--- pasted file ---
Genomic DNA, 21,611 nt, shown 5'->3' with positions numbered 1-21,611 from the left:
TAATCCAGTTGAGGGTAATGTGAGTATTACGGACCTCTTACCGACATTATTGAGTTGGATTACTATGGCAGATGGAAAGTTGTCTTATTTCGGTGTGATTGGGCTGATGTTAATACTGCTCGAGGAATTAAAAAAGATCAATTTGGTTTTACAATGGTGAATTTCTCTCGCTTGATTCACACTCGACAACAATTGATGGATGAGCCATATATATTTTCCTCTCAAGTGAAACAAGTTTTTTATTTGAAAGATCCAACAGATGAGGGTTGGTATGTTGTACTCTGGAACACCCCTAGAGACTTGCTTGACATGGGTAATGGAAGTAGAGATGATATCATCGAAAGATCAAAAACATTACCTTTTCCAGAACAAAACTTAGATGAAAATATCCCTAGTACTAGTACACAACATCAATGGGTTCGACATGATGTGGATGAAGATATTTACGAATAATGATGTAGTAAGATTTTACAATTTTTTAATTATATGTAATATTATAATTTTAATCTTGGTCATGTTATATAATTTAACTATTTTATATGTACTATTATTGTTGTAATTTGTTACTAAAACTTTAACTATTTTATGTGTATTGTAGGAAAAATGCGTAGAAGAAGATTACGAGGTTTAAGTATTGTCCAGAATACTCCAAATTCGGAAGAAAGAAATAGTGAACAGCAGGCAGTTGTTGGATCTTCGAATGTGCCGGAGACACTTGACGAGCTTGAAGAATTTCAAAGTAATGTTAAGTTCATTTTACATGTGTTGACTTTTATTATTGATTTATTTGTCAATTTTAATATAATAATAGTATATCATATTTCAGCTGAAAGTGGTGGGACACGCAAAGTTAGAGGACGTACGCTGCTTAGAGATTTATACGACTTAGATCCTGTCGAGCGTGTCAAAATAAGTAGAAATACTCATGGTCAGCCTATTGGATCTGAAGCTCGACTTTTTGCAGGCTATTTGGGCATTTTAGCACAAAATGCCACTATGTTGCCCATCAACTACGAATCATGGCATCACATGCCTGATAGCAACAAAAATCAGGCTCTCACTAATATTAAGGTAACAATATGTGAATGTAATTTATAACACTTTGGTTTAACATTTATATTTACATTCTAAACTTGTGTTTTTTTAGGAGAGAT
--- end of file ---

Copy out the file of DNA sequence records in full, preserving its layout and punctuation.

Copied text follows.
Genomic DNA, 21,611 nt, shown 5'->3' with positions numbered 1-21,611 from the left:
TAATCCAGTTGAGGGTAATGTGAGTATTACGGACCTCTTACCGACATTATTGAGTTGGATTACTATGGCAGATGGAAAGTTGTCTTATTTCGGTGTGATTGGGCTGATGTTAATACTGCTCGAGGAATTAAAAAAGATCAATTTGGTTTTACAATGGTGAATTTCTCTCGCTTGATTCACACTCGACAACAATTGATGGATGAGCCATATATATTTTCCTCTCAAGTGAAACAAGTTTTTTATTTGAAAGATCCAACAGATGAGGGTTGGTATGTTGTACTCTGGAACACCCCTAGAGACTTGCTTGACATGGGTAATGGAAGTAGAGATGATATCATCGAAAGATCAAAAACATTACCTTTTCCAGAACAAAACTTAGATGAAAATATCCCTAGTACTAGTACACAACATCAATGGGTTCGACATGATGTGGATGAAGATATTTACGAATAATGATGTAGTAAGATTTTACAATTTTTTAATTATATGTAATATTATAATTTTAATCTTGGTCATGTTATATAATTTAACTATTTTATATGTACTATTATTGTTGTAATTTGTTACTAAAACTTTAACTATTTTATGTGTATTGTAGGAAAAATGCGTAGAAGAAGATTACGAGGTTTAAGTATTGTCCAGAATACTCCAAATTCGGAAGAAAGAAATAGTGAACAGCAGGCAGTTGTTGGATCTTCGAATGTGCCGGAGACACTTGACGAGCTTGAAGAATTTCAAAGTAATGTTAAGTTCATTTTACATGTGTTGACTTTTATTATTGATTTATTTGTCAATTTTAATATAATAATAGTATATCATATTTCAGCTGAAAGTGGTGGGACACGCAAAGTTAGAGGACGTACGCTGCTTAGAGATTTATACGACTTAGATCCTGTCGAGCGTGTCAAAATAAGTAGAAATACTCATGGTCAGCCTATTGGATCTGAAGCTCGACTTTTTGCAGGCTATTTGGGCATTTTAGCACAAAATGCCACTATGTTGCCCATCAACTACGAATCATGGCATCACATGCCTGATAGCAACAAAAATCAGGCTCTCACTAATATTAAGGTAACAATATGTGAATGTAATTTATAACACTTTGGTTTAACATTTATATTTACATTCTAAACTTGTGTTTTTTTAGGAGAGAT